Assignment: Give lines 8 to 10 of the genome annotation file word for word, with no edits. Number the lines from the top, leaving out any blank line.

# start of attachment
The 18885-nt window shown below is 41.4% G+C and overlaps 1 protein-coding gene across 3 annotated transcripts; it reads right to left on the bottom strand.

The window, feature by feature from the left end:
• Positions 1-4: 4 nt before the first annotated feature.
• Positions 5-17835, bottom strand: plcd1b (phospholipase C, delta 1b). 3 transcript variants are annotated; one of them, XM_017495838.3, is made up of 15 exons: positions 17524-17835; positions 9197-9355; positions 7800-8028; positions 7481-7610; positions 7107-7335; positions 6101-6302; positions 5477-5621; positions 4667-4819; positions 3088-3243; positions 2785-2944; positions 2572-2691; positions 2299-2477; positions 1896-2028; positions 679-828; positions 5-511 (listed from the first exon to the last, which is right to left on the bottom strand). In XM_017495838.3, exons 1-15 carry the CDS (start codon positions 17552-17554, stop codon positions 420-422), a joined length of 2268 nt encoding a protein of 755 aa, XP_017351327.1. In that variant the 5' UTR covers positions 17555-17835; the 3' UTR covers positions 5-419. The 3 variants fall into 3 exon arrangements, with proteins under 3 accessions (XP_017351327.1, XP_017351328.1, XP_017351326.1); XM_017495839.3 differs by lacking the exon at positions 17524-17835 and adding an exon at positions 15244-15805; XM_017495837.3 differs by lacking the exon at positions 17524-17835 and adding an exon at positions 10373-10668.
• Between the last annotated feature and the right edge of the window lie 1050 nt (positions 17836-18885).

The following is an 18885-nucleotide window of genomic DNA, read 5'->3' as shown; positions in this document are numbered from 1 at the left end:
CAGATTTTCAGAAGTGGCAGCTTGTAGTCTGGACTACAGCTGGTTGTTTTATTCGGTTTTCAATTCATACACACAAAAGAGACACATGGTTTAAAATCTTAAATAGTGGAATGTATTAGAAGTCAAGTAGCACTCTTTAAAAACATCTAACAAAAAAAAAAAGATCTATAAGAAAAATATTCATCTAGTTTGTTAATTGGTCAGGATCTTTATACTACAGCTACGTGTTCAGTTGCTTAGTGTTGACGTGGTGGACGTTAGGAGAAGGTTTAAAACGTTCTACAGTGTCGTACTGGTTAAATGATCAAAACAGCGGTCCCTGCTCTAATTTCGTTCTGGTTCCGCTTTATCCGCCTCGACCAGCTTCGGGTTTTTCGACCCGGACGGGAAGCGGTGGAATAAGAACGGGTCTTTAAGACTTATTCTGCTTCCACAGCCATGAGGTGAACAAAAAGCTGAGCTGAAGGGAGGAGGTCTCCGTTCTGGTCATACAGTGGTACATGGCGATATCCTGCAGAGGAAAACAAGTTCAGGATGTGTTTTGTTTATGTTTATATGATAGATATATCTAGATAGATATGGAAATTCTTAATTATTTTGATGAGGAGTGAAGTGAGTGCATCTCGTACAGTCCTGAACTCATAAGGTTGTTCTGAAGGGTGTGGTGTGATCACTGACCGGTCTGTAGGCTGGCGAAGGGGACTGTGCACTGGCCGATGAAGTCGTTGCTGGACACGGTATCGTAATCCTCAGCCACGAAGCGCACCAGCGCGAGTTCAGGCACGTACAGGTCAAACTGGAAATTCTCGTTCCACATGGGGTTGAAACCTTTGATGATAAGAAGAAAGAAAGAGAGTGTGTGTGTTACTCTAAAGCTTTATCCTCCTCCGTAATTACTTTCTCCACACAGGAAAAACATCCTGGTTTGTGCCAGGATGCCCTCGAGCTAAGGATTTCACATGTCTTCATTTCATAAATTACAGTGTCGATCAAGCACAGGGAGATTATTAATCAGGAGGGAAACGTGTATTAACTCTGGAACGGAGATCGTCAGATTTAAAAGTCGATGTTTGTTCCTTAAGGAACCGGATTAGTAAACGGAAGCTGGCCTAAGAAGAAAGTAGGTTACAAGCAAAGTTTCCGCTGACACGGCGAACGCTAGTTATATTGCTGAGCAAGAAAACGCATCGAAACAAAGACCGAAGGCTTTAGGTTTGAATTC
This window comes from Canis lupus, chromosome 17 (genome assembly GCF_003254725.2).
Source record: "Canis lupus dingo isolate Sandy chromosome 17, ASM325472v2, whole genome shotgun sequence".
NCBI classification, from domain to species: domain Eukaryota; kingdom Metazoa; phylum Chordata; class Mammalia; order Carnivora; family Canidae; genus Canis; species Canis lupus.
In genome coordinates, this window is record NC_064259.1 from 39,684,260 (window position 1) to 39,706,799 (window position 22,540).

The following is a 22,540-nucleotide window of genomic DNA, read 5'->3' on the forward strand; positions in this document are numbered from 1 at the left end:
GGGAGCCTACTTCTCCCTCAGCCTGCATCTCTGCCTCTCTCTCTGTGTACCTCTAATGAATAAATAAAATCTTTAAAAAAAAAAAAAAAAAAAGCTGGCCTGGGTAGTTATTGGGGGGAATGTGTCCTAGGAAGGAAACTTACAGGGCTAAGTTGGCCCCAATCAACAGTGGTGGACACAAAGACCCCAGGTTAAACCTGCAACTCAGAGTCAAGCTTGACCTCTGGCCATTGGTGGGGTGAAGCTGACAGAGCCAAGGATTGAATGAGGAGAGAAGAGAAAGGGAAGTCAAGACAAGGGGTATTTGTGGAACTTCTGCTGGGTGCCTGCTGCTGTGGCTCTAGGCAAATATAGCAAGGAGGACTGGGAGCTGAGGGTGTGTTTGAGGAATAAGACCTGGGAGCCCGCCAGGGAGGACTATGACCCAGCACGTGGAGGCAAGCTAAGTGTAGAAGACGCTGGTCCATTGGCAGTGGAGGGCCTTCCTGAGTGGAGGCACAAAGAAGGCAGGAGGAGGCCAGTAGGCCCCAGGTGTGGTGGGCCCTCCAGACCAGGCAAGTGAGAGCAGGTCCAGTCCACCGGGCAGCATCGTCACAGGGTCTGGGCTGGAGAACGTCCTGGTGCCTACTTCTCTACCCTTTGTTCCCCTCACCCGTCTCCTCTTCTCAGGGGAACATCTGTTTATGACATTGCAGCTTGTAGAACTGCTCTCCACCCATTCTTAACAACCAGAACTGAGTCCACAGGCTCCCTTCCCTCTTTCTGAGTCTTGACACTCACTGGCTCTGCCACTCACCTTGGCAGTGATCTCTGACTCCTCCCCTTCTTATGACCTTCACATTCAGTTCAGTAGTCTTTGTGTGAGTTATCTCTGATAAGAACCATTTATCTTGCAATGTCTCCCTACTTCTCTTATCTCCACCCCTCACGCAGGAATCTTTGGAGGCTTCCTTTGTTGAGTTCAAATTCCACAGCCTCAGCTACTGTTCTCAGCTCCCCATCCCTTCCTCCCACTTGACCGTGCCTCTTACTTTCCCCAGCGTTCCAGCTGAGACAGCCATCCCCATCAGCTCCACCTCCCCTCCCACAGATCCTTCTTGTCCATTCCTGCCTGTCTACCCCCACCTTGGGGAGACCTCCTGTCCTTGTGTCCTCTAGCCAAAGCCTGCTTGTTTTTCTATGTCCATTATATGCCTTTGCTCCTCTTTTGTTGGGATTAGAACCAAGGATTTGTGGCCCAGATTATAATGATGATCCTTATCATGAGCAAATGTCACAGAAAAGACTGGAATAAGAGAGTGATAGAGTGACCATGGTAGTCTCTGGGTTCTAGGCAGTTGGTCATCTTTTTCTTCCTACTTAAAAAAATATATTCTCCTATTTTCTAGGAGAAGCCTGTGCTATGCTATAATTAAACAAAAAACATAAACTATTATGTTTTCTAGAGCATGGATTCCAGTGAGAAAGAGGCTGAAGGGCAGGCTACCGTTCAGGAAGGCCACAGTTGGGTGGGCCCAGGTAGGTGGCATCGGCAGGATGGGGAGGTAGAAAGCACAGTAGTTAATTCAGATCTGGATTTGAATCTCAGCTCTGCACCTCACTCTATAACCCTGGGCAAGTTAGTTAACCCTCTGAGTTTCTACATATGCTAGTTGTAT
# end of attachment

This window comes from Canis lupus, chromosome 17 (genome assembly GCF_003254725.2).
Source record: "Canis lupus dingo isolate Sandy chromosome 17, ASM325472v2, whole genome shotgun sequence".
NCBI classification, from domain to species: domain Eukaryota; kingdom Metazoa; phylum Chordata; class Mammalia; order Carnivora; family Canidae; genus Canis; species Canis lupus.